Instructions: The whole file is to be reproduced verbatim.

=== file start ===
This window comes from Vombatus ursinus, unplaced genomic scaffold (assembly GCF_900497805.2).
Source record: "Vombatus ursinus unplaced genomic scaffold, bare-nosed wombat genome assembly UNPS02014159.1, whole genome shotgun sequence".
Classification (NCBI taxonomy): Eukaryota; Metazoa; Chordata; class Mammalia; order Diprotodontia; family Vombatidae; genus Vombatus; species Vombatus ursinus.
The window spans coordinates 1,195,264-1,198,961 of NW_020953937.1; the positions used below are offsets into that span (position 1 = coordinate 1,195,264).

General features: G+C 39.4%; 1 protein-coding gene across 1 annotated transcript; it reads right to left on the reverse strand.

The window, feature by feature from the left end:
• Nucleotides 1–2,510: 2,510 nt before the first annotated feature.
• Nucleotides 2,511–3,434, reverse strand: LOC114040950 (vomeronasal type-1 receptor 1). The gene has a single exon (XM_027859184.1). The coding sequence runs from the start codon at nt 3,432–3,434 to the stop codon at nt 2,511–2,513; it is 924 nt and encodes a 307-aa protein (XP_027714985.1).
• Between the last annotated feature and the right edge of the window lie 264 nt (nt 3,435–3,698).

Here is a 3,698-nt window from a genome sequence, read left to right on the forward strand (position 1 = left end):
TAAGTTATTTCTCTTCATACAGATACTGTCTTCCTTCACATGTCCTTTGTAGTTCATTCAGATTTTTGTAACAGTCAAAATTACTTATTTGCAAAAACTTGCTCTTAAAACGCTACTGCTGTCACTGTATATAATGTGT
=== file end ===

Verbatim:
This window comes from Vombatus ursinus, unplaced genomic scaffold (assembly GCF_900497805.2).
Source record: "Vombatus ursinus unplaced genomic scaffold, bare-nosed wombat genome assembly UNPS02014159.1, whole genome shotgun sequence".
Classification (NCBI taxonomy): Eukaryota; Metazoa; Chordata; class Mammalia; order Diprotodontia; family Vombatidae; genus Vombatus; species Vombatus ursinus.
The window spans coordinates 1,195,264-1,198,961 of NW_020953937.1; the positions used below are offsets into that span (position 1 = coordinate 1,195,264).

General features: G+C 39.4%; 1 protein-coding gene across 1 annotated transcript; it reads right to left on the reverse strand.

The window, feature by feature from the left end:
• Nucleotides 1–2,510: 2,510 nt before the first annotated feature.
• Nucleotides 2,511–3,434, reverse strand: LOC114040950 (vomeronasal type-1 receptor 1). The gene has a single exon (XM_027859184.1). The coding sequence runs from the start codon at nt 3,432–3,434 to the stop codon at nt 2,511–2,513; it is 924 nt and encodes a 307-aa protein (XP_027714985.1).
• Between the last annotated feature and the right edge of the window lie 264 nt (nt 3,435–3,698).

Here is a 3,698-nt window from a genome sequence, read left to right on the forward strand (position 1 = left end):
TAAGTTATTTCTCTTCATACAGATACTGTCTTCCTTCACATGTCCTTTGTAGTTCATTCAGATTTTTGTAACAGTCAAAATTACTTATTTGCAAAAACTTGCTCTTAAAACGCTACTGCTGTCACTGTATATAATGTGT